Superman – The Last Son of Krypton

by Alan Rapp on June 6, 2013

in Television Reviews 

  • Title: Superman: The Animated Series – The Last Son of Krypton
  • tv.com: link

Superman - The Last Son of Krypton

With a new Superman ready to fly into theaters this summer every now and then I’ll continue to take a look back at the hero’s more memorable moments on both the big and small screen. Following the success of Batman: The Animated Series, Warner Bros. Animation decided to try another cartoon based on their other biggest property. Superman: The Animated Series had a similar, if far more vibrant, look to that of Batman: The Animated Series but it was given a sleeker and more modern/futuristic look and lacked the earlier show’s uniquely cool Art Deco style. A mix of both Silver Age and Modern continuity, the show did justice to the Man of Steel running for more than 50 episodes before the show came to a close to allow Warner Bros. to move forward with Justice League.

The show opened with a three part origin tale of Superman that didn’t feature our title character in costume until halfway through the second episode. Choosing to deal with Superman’s Kryptonian heritage at the beginning rather than deal with the issue later in the series, “The Last Son of Krypton” began on Superman’s home world by focusing on Jor-El (Christopher McDonald) and the baby infant Kal-El’s doomed planet. In one of the show’s twists on established characters, Superman: The Animated Series decided to recreate Brainiac (Corey Burton) as a Kryptonian computer system, much closer tying its origins to Jor-El and Superman than the Collector of Worlds origin.

In this opening origin story the series introduces audiences to both Clark and Superman (Tim Daly), Lois Lane (Dana Delany), Jimmy Olsen (David Kaufman), and sets up not one put two archnemeses for the Man of Steel in Brainiac and industrialist Lex Luthor (Clancy Brown). More villains and supporting characters, both old and new, would continue in the years to come. The show’s score is a bit overused at times, especially during the final-half of this origin story during the Man of Steel’s various heroics.

Taking place entirely on Krpton, “Part One” follows Jor-El’s attempts to reason with other Kryptonians about the coming apocalypse which will destroy their planet and discover why the all-wise computer system known as Brainiac is so adamant to dismiss his findings. With baby Kal-El placed in the spaceship by his mother (Finola Hughes) and father, “Part One” ends with the destruction of Krypton. Although there’s quite a bit of action, it is an unusual way to start the series on an alien world while waiting to introduce the characters who will make up the core of the show in the remaining two episodes.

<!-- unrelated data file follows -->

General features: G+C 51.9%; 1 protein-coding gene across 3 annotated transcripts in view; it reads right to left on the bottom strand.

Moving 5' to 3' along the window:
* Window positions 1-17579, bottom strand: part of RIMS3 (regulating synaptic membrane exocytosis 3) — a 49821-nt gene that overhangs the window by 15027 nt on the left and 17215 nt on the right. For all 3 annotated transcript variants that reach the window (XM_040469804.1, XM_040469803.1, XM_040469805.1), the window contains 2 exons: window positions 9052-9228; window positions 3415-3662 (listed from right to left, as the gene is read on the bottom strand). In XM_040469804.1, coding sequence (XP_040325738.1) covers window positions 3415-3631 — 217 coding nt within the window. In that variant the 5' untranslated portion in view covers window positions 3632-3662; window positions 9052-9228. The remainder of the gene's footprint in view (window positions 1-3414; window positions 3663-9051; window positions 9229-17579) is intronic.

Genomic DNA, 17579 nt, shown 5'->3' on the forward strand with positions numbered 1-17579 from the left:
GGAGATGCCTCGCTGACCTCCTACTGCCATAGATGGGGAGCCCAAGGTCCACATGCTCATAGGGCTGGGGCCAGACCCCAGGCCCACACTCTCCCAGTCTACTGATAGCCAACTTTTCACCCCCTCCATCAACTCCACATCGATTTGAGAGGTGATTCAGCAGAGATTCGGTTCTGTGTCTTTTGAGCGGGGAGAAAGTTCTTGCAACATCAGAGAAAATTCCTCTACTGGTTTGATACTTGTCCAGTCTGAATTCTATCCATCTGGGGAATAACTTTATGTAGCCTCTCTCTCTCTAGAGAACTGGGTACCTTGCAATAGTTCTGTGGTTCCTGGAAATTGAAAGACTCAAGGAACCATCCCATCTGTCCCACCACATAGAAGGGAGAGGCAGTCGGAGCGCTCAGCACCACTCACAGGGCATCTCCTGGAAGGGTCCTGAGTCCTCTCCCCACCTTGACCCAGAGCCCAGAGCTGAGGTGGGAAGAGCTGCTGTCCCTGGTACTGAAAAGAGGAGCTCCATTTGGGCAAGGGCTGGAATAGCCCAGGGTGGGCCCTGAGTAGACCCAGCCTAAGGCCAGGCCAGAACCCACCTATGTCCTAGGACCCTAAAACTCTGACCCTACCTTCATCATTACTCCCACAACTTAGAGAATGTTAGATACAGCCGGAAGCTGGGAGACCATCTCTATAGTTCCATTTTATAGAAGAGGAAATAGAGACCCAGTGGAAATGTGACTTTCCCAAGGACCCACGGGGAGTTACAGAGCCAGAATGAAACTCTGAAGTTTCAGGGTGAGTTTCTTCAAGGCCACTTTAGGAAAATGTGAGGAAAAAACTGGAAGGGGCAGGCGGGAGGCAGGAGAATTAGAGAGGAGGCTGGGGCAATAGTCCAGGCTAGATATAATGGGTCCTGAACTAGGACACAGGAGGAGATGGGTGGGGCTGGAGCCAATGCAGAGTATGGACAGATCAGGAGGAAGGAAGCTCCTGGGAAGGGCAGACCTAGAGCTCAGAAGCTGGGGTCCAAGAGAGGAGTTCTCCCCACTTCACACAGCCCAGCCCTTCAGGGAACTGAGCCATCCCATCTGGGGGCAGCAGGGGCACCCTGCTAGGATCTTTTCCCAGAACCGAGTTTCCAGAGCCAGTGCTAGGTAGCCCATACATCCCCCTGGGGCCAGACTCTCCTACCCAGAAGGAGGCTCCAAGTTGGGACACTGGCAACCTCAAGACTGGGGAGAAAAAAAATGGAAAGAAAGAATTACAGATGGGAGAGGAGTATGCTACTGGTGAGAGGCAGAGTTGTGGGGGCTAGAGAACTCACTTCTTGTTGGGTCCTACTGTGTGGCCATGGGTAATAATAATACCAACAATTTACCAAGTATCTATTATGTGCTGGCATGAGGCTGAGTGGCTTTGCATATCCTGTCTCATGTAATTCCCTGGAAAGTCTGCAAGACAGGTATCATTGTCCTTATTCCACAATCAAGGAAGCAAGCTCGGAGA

Superman - The Last Son of Krypton

“Part Two” jumps around quite a bit more than the first episode. It focuses on the baby’s arrival on Earth, the discovery and adoption of the baby by Jonathan (Mike Farrell) and Martha Kent (Shelley Fabares), and then skips forward to showcase the manifestation of Clark Kent’s powers during puberty at Smallville High School. The second episode then jumps forward again to Clark accepting a job at The Daily Planet, meeting Lois Lane and Jimmy Olsen, and gives us Superman’s first big save.

“Part Three” focuses on Superman battling mercenary John Corben (Malcolm McDowell) who is in possession of a stolen LexCorp robotic power suit. Superman also correctly guesses Lex Luthor’s hand in the scheme and ends in a nearly identical manner to the Pilot of Lois & Clark as Superman confronts Luthor in his penthouse and reminds the billionaire that he’ll be keeping a close eye on him from now on.

Superman - The Last Son of Krypton

As basically a Pilot episode for the series, “The Last Son of Krypton” does its job by introducing a hefty amount of Superman’s backstory and setting up the supporting cast and world. The power suit itself really isn’t that interesting, although it is challenging enough to give the opener plenty of time to showcase Superman’s powers. The best choices made here are stylistically and in voice casting as Daly and Delany make for an excellent pair of leads and Brown help give Luthor a villainous feel even if he doesn’t do anything all that evil here.

I like the choice of redesigning Brainiac for the show, giving a classic character a much needed facelift, a cool redesign (although we don’t see his android body yet), and tying his origins much more closely with that of Superman. The other original character created here is Luthor’s no-nonsense bodyguard Mercy (Lisa Edelstein) who no doubt was included to cash-in on the success that Batman had in giving the Joker his own sidekick.

{ 2 comments… read them below or add one }

better than Man of Steel June 15, 2013 at 7:24 pm

It’s better origin story than Man of Steel.

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chaz June 19, 2013 at 3:51 pm

I had forgotten how much the first part of this movie plays out like Man of Steel. The difference is when you get to Metropolis we get a real Superman not a killer. I prefer my Superman to not commit murder.

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